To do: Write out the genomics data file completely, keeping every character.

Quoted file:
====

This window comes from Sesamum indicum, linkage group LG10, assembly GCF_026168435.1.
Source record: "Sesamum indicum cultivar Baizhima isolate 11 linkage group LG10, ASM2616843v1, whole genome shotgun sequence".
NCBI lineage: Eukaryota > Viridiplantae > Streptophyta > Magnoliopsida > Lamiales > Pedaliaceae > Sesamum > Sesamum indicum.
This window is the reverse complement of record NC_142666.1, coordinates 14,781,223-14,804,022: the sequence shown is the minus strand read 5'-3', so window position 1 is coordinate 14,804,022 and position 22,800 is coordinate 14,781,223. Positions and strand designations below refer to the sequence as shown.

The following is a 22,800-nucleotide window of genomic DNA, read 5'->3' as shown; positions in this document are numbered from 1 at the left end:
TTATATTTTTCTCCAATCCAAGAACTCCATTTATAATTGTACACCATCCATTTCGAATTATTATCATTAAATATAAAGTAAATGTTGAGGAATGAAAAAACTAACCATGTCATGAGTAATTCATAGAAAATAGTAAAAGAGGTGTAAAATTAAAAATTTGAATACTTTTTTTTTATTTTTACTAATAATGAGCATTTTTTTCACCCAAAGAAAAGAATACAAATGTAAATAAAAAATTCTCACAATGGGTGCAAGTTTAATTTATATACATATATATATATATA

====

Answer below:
This window comes from Sesamum indicum, linkage group LG10, assembly GCF_026168435.1.
Source record: "Sesamum indicum cultivar Baizhima isolate 11 linkage group LG10, ASM2616843v1, whole genome shotgun sequence".
NCBI lineage: Eukaryota > Viridiplantae > Streptophyta > Magnoliopsida > Lamiales > Pedaliaceae > Sesamum > Sesamum indicum.
This window is the reverse complement of record NC_142666.1, coordinates 14,781,223-14,804,022: the sequence shown is the minus strand read 5'-3', so window position 1 is coordinate 14,804,022 and position 22,800 is coordinate 14,781,223. Positions and strand designations below refer to the sequence as shown.

The following is a 22,800-nucleotide window of genomic DNA, read 5'->3' as shown; positions in this document are numbered from 1 at the left end:
TTATATTTTTCTCCAATCCAAGAACTCCATTTATAATTGTACACCATCCATTTCGAATTATTATCATTAAATATAAAGTAAATGTTGAGGAATGAAAAAACTAACCATGTCATGAGTAATTCATAGAAAATAGTAAAAGAGGTGTAAAATTAAAAATTTGAATACTTTTTTTTTATTTTTACTAATAATGAGCATTTTTTTCACCCAAAGAAAAGAATACAAATGTAAATAAAAAATTCTCACAATGGGTGCAAGTTTAATTTATATACATATATATATATATA